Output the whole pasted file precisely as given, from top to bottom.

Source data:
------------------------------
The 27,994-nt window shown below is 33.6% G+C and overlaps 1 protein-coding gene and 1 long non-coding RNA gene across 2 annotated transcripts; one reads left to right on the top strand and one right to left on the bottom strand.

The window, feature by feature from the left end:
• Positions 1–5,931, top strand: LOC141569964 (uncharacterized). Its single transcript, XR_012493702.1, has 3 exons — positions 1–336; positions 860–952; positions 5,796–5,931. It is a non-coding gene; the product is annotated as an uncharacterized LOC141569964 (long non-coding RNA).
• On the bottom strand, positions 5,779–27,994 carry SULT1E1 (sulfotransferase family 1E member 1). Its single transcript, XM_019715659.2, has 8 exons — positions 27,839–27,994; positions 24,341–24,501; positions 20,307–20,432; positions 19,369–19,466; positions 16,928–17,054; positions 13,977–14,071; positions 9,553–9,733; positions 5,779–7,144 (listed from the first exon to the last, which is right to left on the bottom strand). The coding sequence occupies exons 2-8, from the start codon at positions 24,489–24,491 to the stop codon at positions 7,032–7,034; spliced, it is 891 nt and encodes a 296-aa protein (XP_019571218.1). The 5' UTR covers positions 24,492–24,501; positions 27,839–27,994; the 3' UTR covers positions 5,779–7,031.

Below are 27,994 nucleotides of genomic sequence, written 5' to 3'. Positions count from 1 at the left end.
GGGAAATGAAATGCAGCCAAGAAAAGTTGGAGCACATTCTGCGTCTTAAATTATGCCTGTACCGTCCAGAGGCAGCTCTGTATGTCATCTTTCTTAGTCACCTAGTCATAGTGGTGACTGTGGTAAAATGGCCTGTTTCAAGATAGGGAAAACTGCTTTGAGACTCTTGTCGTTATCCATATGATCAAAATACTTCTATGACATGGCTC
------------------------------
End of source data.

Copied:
The 27,994-nt window shown below is 33.6% G+C and overlaps 1 protein-coding gene and 1 long non-coding RNA gene across 2 annotated transcripts; one reads left to right on the top strand and one right to left on the bottom strand.

The window, feature by feature from the left end:
• Positions 1–5,931, top strand: LOC141569964 (uncharacterized). Its single transcript, XR_012493702.1, has 3 exons — positions 1–336; positions 860–952; positions 5,796–5,931. It is a non-coding gene; the product is annotated as an uncharacterized LOC141569964 (long non-coding RNA).
• On the bottom strand, positions 5,779–27,994 carry SULT1E1 (sulfotransferase family 1E member 1). Its single transcript, XM_019715659.2, has 8 exons — positions 27,839–27,994; positions 24,341–24,501; positions 20,307–20,432; positions 19,369–19,466; positions 16,928–17,054; positions 13,977–14,071; positions 9,553–9,733; positions 5,779–7,144 (listed from the first exon to the last, which is right to left on the bottom strand). The coding sequence occupies exons 2-8, from the start codon at positions 24,489–24,491 to the stop codon at positions 7,032–7,034; spliced, it is 891 nt and encodes a 296-aa protein (XP_019571218.1). The 5' UTR covers positions 24,492–24,501; positions 27,839–27,994; the 3' UTR covers positions 5,779–7,031.

Below are 27,994 nucleotides of genomic sequence, written 5' to 3'. Positions count from 1 at the left end.
GGGAAATGAAATGCAGCCAAGAAAAGTTGGAGCACATTCTGCGTCTTAAATTATGCCTGTACCGTCCAGAGGCAGCTCTGTATGTCATCTTTCTTAGTCACCTAGTCATAGTGGTGACTGTGGTAAAATGGCCTGTTTCAAGATAGGGAAAACTGCTTTGAGACTCTTGTCGTTATCCATATGATCAAAATACTTCTATGACATGGCTC